The FA Cup final will be played on the penultimate weekend of Premier League games, but no top-flight matches will be played on the Saturday of that weekend.

    The Premier League will provide up to an extra £33million per season to support the pyramid as a result of the agreement, the FA said.

    Why has this happened?

    The primary driver has been the pressure placed on the domestic calendar by the expansion of UEFA’s club competitions from next season. The new format for the Champions League, for example, features an extra 64 matches next season compared to the current campaign, and spills into January for the first time, a month which had previously been the reserve of domestic football.

    But why scrap replays in the first and second rounds, where Premier League teams aren’t involved?

    FA sources say that decision has been taken for the sake of consistency in the competition, and to help EFL clubs and those lower down the pyramid resolve their own congestion issues. It is understood the EFL Trophy is another candidate for expansion as Premier League clubs look for further playing opportunities for their young stars, although with talks on a new financial settlement between the Premier League and the EFL having stalled, it is not clear when – or even if – that change will come to pass.

    FA sources have also challenged the idea that replays are major revenue earners for lower-league clubs. Of the 19 third and fourth-round replays in the last 10 years where an EFL side was away, 12 had an attendance of over 25,000. Only a very small percentage of first and second-round replays over the same period achieved attendances of over 7,000.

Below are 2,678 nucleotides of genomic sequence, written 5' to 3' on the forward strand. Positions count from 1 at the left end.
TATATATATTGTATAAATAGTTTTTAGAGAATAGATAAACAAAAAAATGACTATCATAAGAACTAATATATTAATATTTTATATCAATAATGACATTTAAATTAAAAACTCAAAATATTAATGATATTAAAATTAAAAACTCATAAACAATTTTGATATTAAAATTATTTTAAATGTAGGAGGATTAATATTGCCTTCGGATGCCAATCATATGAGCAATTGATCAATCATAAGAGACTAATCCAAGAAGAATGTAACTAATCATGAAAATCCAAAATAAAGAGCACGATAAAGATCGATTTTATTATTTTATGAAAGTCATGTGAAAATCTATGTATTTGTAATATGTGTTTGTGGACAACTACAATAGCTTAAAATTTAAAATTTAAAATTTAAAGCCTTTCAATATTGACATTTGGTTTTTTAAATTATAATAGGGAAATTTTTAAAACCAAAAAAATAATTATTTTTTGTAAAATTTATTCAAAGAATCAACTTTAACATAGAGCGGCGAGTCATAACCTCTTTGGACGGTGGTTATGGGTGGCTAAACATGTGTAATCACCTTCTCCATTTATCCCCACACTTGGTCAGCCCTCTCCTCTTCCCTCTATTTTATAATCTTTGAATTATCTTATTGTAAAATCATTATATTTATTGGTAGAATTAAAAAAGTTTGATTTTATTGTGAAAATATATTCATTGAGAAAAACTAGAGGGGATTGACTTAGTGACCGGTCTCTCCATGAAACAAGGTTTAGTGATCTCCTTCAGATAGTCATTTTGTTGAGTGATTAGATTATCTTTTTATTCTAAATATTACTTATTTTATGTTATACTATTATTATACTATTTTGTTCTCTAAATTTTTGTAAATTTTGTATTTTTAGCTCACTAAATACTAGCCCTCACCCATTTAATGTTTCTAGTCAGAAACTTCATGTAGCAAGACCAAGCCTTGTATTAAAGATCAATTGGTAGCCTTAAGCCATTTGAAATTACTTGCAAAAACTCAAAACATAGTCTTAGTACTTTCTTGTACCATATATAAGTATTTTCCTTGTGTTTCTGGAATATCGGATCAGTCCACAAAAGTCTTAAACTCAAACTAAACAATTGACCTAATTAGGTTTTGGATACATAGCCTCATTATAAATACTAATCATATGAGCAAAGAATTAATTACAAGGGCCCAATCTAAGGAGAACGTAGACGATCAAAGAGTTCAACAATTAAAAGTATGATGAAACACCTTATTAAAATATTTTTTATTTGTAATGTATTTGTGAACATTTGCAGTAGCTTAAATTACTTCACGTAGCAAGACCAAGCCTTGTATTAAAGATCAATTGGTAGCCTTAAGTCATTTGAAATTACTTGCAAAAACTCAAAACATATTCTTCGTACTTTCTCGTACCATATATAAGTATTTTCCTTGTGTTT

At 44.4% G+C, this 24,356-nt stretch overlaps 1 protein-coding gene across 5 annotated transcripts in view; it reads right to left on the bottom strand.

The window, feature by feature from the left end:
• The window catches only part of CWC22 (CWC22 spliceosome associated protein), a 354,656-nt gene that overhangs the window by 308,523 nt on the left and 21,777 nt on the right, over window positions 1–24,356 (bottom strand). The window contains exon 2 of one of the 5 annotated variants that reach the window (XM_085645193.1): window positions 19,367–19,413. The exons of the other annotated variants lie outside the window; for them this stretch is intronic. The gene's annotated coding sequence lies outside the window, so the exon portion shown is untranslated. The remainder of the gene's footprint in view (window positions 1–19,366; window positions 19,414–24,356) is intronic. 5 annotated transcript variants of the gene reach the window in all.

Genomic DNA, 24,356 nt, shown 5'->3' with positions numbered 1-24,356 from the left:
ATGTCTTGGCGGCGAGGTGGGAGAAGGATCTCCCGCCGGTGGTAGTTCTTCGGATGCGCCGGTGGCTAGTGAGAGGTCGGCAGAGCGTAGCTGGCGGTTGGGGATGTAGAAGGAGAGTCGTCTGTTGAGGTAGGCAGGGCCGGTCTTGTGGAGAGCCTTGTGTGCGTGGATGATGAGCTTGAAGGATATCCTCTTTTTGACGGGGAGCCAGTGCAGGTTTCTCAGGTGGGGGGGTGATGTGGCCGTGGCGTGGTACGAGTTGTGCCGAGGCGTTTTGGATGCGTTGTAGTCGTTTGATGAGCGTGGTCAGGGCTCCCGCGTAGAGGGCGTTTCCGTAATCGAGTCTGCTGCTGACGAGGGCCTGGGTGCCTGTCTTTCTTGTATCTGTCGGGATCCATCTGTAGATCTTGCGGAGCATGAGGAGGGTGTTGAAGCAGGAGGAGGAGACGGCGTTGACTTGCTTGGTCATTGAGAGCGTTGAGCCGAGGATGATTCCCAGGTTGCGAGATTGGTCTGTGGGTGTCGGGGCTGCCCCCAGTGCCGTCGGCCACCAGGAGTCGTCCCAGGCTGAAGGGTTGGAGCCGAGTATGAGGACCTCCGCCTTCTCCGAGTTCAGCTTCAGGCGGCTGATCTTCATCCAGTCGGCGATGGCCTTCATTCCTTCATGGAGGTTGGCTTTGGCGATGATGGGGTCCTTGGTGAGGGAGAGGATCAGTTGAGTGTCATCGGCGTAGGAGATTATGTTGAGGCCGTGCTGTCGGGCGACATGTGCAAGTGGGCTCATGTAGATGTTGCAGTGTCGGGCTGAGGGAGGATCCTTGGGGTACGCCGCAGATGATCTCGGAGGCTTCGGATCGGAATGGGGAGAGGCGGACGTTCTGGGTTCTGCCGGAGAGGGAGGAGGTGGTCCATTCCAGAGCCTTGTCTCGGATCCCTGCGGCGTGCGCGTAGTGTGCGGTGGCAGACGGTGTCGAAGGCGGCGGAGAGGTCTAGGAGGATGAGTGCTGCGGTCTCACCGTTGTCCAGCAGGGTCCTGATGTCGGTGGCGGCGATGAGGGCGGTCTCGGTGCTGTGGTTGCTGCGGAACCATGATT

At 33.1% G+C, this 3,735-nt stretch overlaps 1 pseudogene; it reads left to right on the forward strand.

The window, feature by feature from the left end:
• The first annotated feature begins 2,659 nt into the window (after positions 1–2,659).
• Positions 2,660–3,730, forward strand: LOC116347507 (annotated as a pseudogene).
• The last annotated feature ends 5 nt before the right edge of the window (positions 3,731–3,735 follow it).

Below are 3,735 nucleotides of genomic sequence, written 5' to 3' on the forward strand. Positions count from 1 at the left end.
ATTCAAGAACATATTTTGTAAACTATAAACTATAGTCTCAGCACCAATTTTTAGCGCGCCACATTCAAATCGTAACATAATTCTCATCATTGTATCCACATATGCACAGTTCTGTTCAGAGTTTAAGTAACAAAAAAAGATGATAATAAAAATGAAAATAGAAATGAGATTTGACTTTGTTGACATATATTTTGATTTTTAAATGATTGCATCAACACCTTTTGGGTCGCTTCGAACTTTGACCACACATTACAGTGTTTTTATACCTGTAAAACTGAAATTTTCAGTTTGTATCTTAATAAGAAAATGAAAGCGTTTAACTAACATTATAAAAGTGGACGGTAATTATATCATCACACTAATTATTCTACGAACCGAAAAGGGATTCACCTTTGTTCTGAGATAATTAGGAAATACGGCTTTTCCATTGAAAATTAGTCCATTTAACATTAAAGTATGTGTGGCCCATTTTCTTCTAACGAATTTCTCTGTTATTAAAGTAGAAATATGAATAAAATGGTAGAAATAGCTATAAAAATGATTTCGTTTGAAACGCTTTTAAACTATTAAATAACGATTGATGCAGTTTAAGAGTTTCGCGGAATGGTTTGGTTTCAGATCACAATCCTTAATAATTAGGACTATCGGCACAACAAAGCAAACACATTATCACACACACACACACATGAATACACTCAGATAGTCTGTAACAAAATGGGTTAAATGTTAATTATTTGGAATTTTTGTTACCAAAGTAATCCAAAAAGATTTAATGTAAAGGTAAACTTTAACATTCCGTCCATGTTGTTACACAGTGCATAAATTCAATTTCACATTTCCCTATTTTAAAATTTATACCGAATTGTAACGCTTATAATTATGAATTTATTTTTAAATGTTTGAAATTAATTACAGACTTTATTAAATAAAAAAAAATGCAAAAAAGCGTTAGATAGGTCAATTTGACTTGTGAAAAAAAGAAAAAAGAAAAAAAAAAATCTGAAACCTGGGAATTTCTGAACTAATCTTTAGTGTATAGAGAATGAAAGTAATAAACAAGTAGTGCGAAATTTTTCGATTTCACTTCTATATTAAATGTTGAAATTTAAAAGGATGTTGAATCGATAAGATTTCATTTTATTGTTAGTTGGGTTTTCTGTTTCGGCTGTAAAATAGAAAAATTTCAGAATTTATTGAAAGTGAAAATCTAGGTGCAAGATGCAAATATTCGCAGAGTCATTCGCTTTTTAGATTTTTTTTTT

What else has happened?

    The mid-season break has been scrapped to allow a mid-August start date for the new Premier League season, which should enable top-flight clubs to ensure all players can get a consecutive three-week break in the summer. The new schedule also allows for the late May Bank Holiday weekend to be ringfenced for the EFL play-offs.

    What has the reaction been?

    The Football Supporters’ Association has not yet issued any comment on the move, but its survey from last year showed continued strong support for replays, with 69.5 per cent of respondents believing they are an important part of the FA Cup.

    Nicola Palios, the vice-chair of League Two side Tranmere, said the FA and the Premier League had reached an agreement “to suit themselves at the expense of the rest of the football pyramid”, and said the new independent regulator would need the power to stop the Premier League “strangling” the lower leagues.

    FA chief executive Mark Bullingham said the changes would strengthen the FA Cup while his Premier League counterpart Richard Masters said the changes had been agreed “without compromising the excitement of knockout football”.

    The Professional Footballers’ Association chief executive Maheta Molango said the move showed how decisions taken at FIFA and UEFA level had “a knock-on impact which affects clubs, and players, throughout the pyramid”.

    “What football needs is a collective approach to a properly thought-out global fixture calendar – not a fight for available dates,” Molango said.